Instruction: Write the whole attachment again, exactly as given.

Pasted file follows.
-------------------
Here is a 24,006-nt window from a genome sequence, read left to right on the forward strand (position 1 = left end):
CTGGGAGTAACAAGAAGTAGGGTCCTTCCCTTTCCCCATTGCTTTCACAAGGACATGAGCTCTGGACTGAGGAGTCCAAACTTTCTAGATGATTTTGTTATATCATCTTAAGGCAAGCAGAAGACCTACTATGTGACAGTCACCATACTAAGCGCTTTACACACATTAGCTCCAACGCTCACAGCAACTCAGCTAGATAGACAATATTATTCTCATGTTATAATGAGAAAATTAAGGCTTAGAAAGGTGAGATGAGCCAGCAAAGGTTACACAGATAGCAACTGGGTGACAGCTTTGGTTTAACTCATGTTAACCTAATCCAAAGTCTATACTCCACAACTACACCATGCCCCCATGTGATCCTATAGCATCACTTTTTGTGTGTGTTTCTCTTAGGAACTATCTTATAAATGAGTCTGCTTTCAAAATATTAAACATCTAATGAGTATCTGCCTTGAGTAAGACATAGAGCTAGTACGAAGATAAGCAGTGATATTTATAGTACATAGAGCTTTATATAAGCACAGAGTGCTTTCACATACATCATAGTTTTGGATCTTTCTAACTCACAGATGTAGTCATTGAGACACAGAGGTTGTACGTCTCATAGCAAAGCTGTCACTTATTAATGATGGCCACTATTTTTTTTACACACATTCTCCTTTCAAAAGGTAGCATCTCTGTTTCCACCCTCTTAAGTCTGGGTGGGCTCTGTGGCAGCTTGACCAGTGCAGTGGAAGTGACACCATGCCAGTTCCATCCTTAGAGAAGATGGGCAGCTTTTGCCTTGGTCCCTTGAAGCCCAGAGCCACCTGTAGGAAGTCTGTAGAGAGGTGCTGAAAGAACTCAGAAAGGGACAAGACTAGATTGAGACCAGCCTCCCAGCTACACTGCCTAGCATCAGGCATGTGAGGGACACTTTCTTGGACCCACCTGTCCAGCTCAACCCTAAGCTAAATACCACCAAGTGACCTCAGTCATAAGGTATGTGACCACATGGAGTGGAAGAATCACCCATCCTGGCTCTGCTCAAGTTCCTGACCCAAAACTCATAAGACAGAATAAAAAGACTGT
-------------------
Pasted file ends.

Here is a 24,006-nt window from a genome sequence, read left to right on the forward strand (position 1 = left end):
CTGGGAGTAACAAGAAGTAGGGTCCTTCCCTTTCCCCATTGCTTTCACAAGGACATGAGCTCTGGACTGAGGAGTCCAAACTTTCTAGATGATTTTGTTATATCATCTTAAGGCAAGCAGAAGACCTACTATGTGACAGTCACCATACTAAGCGCTTTACACACATTAGCTCCAACGCTCACAGCAACTCAGCTAGATAGACAATATTATTCTCATGTTATAATGAGAAAATTAAGGCTTAGAAAGGTGAGATGAGCCAGCAAAGGTTACACAGATAGCAACTGGGTGACAGCTTTGGTTTAACTCATGTTAACCTAATCCAAAGTCTATACTCCACAACTACACCATGCCCCCATGTGATCCTATAGCATCACTTTTTGTGTGTGTTTCTCTTAGGAACTATCTTATAAATGAGTCTGCTTTCAAAATATTAAACATCTAATGAGTATCTGCCTTGAGTAAGACATAGAGCTAGTACGAAGATAAGCAGTGATATTTATAGTACATAGAGCTTTATATAAGCACAGAGTGCTTTCACATACATCATAGTTTTGGATCTTTCTAACTCACAGATGTAGTCATTGAGACACAGAGGTTGTACGTCTCATAGCAAAGCTGTCACTTATTAATGATGGCCACTATTTTTTTTACACACATTCTCCTTTCAAAAGGTAGCATCTCTGTTTCCACCCTCTTAAGTCTGGGTGGGCTCTGTGGCAGCTTGACCAGTGCAGTGGAAGTGACACCATGCCAGTTCCATCCTTAGAGAAGATGGGCAGCTTTTGCCTTGGTCCCTTGAAGCCCAGAGCCACCTGTAGGAAGTCTGTAGAGAGGTGCTGAAAGAACTCAGAAAGGGACAAGACTAGATTGAGACCAGCCTCCCAGCTACACTGCCTAGCATCAGGCATGTGAGGGACACTTTCTTGGACCCACCTGTCCAGCTCAACCCTAAGCTAAATACCACCAAGTGACCTCAGTCATAAGGTATGTGACCACATGGAGTGGAAGAATCACCCATCCTGGCTCTGCTCAAGTTCCTGACCCAAAACTCATAAGACAGAATAAAAAGACTGT